There are a lot of comments above about being condescending and calling Republicans stupid. well if you deny climate change, if you think tax cuts pay for themselves, if you think single celled arganisms are people…then you are fvcking stupid.
    Democrats need to be able to talk to dumb people about smart things.

  68. RangerDave says:

    These numbers run counter to the traditional Democratic Party mantra that they are the party of the common man….

    Arrgh! I now have a half-remembered movie quote stuck in my head in which some rich American politician or society bigwig is waxing eloquent about doing right by the common people, and, in response to a charge of hypocrisy, he says that while he makes no claim to be of the common people, he does try to be for them. My memory and my Google skills are failing me though, so I can’t identify the source. Anyone know what it is? It’s driving me crazy.

  69. Pch101 says:

    Democrats need to figure out how to have an agenda that is inclusive of minority groups, while not alienating white voters.

    A lot of white voters are a sensitive bunch, perceiving anything that helps minorities as something that comes at their expense. Republicans speak directly to the most tribal of the bunch (even as they simultaneously deny that they are doing this), but Democrats can’t completely ignore them.

  70. KM says:

    @Daryl’s other brother Darryl :
    In a past life, one of the many hats I wore was counselor. Usually end of life issues but occasionally I get other patients or family members sent my way. An interesting thing I saw time and time again was the anger at the doctors, how they were “talking down” or “condensing”. A simple follow up question (“What specially made you feel that way?”) almost always yielded the notion that the doctor was treating them like they were dumb annoyances, people who needed to be spoken to like children and have their hand held. When I asked if they wanted the full technical details and jargon, the answer was no. When I asked if they understood the technical details and jargon, the answer was no. I would then point out the obvious conclusion – they *are* “talking down to you” because you cannot or will not talk on their terms. It’s not a cruelty but a kindness to keep you in the loop. The problem was not with the doctor but with the patient / family members’ perception of the act.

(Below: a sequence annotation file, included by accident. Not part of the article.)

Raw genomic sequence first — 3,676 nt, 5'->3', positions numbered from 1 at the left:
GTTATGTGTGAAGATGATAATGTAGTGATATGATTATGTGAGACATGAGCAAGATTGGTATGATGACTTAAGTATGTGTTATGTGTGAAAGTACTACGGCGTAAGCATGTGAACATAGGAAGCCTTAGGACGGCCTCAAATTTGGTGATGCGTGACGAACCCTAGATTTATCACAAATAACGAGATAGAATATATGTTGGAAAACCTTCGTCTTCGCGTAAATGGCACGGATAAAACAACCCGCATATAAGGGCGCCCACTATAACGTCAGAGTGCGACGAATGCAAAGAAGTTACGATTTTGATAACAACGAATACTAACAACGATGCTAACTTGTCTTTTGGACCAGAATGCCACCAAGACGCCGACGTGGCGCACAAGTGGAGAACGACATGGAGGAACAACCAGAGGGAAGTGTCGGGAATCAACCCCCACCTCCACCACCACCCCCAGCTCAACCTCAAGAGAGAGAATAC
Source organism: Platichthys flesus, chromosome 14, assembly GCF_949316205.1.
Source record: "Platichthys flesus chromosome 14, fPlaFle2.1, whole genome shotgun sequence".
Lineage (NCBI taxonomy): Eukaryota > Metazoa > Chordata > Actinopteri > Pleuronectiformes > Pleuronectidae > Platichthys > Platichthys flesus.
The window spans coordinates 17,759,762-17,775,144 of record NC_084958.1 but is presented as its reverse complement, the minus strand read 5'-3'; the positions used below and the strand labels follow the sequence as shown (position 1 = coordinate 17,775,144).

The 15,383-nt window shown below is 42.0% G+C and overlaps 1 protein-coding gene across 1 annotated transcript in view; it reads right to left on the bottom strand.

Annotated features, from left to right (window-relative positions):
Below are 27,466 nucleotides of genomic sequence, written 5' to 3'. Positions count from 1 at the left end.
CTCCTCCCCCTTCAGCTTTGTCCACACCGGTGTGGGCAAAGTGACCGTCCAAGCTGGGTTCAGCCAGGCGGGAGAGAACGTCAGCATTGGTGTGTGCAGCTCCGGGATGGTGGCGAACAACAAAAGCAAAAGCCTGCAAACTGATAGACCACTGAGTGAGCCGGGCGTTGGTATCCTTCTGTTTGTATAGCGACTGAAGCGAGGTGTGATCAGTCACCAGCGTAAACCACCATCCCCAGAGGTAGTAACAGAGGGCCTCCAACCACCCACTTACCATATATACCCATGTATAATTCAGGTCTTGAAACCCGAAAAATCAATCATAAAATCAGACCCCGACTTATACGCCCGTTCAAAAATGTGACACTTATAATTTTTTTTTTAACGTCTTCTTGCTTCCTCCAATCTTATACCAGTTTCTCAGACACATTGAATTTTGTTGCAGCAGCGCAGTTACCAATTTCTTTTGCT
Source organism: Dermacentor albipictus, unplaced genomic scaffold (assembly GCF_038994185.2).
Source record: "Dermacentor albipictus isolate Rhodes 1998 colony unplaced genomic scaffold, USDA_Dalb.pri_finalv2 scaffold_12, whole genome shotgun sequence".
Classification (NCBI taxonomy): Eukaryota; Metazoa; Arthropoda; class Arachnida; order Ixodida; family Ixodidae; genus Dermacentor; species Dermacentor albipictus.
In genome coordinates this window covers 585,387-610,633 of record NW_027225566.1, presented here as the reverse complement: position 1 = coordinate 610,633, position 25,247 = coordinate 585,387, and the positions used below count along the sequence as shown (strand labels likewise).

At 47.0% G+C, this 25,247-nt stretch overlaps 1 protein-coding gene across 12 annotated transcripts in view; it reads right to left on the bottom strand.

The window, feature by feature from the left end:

If you feel like someone is “talking down” to you, they very well might be. Instead of getting all pissed off about how rude they are, it might be better to take a second and think about why they are doing that. Americans by and large are not an intellectual culture – we do not value education or learning as a high priority other then to find employment. If you don’t understand, people have to find a way to *make* you understand and that often involves dropping the conversational tone to what can be seen as insulting limits.

    Nobody wants to believe they are dumb. Statistically, at least 50% of the country is less then average intelligence. Somebody somewhere is going to get condescension every day of their lives. You can only spare their feelings for long before reality sets in.